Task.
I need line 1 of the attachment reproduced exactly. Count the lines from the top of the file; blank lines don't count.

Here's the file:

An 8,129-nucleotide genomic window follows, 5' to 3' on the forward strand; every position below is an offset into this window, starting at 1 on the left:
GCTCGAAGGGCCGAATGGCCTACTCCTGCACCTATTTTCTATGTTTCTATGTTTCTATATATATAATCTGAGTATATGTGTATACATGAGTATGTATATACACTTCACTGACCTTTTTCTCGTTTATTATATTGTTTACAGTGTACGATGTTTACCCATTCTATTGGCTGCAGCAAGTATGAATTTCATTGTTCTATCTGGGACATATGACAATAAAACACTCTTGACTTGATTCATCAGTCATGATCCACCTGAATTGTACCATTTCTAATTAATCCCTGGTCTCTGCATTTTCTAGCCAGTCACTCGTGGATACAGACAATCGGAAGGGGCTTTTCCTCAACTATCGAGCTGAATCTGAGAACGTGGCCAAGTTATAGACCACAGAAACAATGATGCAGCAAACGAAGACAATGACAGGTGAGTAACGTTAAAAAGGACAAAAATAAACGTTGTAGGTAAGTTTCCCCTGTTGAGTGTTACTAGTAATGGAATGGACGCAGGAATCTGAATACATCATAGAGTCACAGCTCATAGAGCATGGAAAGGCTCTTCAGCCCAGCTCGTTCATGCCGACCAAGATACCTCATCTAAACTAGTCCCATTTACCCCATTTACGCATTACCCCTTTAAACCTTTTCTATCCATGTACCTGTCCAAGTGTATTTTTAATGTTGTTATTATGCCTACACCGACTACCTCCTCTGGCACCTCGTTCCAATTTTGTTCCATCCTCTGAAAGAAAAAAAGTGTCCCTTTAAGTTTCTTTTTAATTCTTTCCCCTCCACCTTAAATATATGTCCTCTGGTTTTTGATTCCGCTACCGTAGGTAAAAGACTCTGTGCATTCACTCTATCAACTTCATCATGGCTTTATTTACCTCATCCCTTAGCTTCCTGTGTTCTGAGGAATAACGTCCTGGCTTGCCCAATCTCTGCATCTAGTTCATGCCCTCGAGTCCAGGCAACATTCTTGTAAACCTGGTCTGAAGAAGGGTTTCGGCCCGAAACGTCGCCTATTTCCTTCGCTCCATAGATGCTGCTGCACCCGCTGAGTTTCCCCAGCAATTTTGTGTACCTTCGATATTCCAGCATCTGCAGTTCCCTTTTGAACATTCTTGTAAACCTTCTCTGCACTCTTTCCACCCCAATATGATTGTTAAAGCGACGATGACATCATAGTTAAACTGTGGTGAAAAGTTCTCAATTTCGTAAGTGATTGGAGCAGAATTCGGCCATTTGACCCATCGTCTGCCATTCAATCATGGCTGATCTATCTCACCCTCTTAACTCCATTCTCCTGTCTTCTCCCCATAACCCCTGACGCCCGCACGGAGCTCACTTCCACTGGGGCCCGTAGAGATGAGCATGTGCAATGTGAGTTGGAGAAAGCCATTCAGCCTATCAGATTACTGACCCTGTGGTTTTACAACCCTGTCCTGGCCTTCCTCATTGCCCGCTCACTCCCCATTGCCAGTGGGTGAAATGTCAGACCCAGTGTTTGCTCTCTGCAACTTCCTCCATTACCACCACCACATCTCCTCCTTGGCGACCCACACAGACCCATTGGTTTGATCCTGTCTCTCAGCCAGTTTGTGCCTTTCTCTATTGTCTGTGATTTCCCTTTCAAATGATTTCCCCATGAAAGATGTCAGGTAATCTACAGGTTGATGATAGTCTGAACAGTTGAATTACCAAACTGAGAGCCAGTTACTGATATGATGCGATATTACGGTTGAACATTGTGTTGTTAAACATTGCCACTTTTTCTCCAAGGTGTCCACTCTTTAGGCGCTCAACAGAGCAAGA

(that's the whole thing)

An 8,129-nucleotide genomic window follows, 5' to 3' on the forward strand; every position below is an offset into this window, starting at 1 on the left: